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Bangkok – THAILAND

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Bangkok – THAILAND

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Bangkok is the capital, largest urban area and primary city of Thailand. Known in Thai as Krung Thep Mahanakhon ), meaning “City of the Deity”) for short, it was a small trading post at the mouth of the Chao Phraya River during the Ayutthaya Kingdom. It came to the forefront of Siam when it was given the status as the capital city in 1768 after the burning of Ayutthaya. However, the current Rattanakosin Kingdom did not begin until 1782 when the capital was moved across the river by Rama I after the death of King Taksin. The Rattanakosin capital is now more formally called “Phra Nakhon” (Thai: พระนคร), pertaining to the ancient boundaries in the metropolis’ core and the name Bangkok now incorporates the urban build-up since the 18th century which has its own public administration and governor.

Since its inception as the capital of Siam, it was at the center of European Colonial plans, but due to its strategic location in Indochina, it acted as a buffer-zone and brokered power between the European forces. Through this, it gained notoriety in the world as an independent, dynamic, and influential city. And in the span of over two hundred years, Bangkok has grown to become the political, social and economic center of Thailand, Indochina and one of Southeast Asia.

As a direct result of the 1980s and 1990s Asian investment boom, numerous multinational corporations base their regional headquarters in Bangkok and the city has become a regional force in finance and business. Its increasing influence on global politics, culture, fashion, and entertainment underlines its status as a global city. In 2009, it was the second most expensive city in South-East Asia behind Singapore.

The city’s wealth of cultural landmarks and attractions in addition to its notorious entertainment venues has made it synonymous with exoticism. Its historic wealth coincides with its rapid modernization, reflected in the cityscape and the urban society. The Grand Palace, Vimanmek Palace Complex, its thousands of temples, and the city’s notorious red-light districts combine draw in 11 million international visitors each year, trailing just Paris and London.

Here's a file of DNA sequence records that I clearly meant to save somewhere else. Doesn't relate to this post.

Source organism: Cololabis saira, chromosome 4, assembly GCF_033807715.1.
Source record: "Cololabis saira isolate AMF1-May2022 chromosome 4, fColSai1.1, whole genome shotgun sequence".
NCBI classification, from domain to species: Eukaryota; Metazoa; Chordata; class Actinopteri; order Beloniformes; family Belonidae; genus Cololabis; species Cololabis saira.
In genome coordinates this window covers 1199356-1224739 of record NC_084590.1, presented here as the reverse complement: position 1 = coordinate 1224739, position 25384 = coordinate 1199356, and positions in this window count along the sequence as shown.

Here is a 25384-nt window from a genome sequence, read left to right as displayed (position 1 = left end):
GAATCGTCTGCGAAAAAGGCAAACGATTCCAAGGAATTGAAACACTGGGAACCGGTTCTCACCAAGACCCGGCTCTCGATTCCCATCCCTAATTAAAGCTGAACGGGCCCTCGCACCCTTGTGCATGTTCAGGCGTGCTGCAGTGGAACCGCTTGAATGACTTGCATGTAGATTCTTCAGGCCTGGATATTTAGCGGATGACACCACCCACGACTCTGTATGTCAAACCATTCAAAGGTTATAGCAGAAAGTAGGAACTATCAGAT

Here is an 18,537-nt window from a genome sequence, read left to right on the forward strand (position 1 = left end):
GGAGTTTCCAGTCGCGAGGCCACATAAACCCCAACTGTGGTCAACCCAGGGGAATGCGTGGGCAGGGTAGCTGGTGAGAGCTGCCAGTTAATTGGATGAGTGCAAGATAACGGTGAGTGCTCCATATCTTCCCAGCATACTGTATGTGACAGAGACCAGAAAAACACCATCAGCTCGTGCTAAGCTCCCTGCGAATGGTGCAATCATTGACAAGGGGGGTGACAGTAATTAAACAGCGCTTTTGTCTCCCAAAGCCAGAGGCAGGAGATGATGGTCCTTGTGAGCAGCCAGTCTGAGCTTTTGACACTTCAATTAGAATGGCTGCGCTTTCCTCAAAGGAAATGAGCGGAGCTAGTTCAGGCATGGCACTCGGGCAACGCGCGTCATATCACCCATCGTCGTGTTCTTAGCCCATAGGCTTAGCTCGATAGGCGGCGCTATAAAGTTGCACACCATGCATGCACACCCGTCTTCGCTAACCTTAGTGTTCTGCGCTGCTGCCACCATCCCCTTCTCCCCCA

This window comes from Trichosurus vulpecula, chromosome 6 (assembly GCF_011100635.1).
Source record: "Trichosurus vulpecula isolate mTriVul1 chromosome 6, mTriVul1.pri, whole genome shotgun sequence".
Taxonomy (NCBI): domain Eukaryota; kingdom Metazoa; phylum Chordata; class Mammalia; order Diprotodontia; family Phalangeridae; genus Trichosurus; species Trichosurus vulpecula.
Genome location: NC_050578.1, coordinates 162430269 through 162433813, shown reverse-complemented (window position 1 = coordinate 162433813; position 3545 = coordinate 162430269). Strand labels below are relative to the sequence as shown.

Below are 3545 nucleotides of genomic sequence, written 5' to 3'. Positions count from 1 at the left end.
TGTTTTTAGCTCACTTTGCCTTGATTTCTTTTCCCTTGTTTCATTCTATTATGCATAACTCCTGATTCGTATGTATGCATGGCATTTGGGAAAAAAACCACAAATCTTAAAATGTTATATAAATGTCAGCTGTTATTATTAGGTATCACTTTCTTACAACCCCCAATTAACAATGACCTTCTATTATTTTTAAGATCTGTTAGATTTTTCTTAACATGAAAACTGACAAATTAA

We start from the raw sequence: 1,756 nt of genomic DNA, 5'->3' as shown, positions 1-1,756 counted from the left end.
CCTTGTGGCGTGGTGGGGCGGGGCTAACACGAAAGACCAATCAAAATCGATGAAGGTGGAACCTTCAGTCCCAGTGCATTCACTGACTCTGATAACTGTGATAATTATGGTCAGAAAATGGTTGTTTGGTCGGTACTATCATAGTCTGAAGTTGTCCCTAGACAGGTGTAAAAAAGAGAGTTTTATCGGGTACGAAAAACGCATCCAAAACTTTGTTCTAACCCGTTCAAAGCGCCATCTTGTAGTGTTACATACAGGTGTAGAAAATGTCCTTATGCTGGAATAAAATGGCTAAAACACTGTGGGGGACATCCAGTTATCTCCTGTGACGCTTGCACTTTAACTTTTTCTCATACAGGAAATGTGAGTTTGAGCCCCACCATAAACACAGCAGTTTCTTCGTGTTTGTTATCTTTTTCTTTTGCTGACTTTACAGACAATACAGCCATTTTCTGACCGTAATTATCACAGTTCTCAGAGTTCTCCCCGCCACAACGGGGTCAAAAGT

Bangkok has a population of approximately 6,355,144 residents while the greater Bangkok area has a population of 11,971,000 (January 2008). The capital is part of the heavily urbanized triangle of central and eastern Thailand which stretches from Nakhon Ratchasima along Bangkok to the heavily Industrialized Eastern Seaboard. Bangkok borders six other provinces: Nonthaburi, Pathum Thani, Samut Prakan, Samut Sakhon and Nakhon Pathom, and all five provinces are joined in the conurbation of the Bangkok Metropolitan Area. It is served by two international airports, Suvarnabhumi International Airport and Don Muang, four rapid transit lines operated by the BTS, MRT, and the SRT, with plans to add eight more by 2020.

What to Do at Night in Sukhumvit

Sukhumvit’s nightlife is exciting, ever-evolving, cosmopolitan and can be reduced to three main hedonistic pursuits: drinking, dancing and debauchery.

Along it, and its many adjoining sois, are countless pubs and bars, many of them very popular with expats and tourists. Most are either American-style bars or European watering holes, with the selection of draught beers and foods on sale usually reflecting the adopted theme (and more often than not the nationality of the owner).

They usually close between midnight and 01:00, and many have live music and pool tables. See our Bangkok pubs and bars section for details.  The perfect prelude to a big night out, many hotels here have flash upscale bars perfect for warm-up cocktails. These include the Westin Grande, Dream and Sheraton Grande Sukhumvit.

Bangkok Go-Go Bars

Bangkok Hot Spots :

Bikini-clad dancing girls, over-the-top ladyboys and lewd, eye-popping shows… Yes, the Go-Go bars that earned Bangkok its worldwide notoriety are still alive and letting it all hang out. For better or worse, Bangkok’s illustrious ‘After Dark’ reputation owes much to these spots.

The first area that springs to mind is Patpong – Nowadays, having become part of a wider entertainment scene that includes the popular Patpong Night Market, bars, nightclubs and a gay area, it isn’t the aggressive red-light district it once was.

Open-minded visitors, lured in by hard-selling touts and their curiosity, treat the infamous upstairs shows like a circus show, coming in for a quick look at the inventive performances, a giggle and a couple of overpriced drinks before heading off to continue their shopping or hit a nearby club (these performances are also dubbed ‘ping-pong shows’, and a lot of imagination isn’t needed to guess the origins of this phrase.)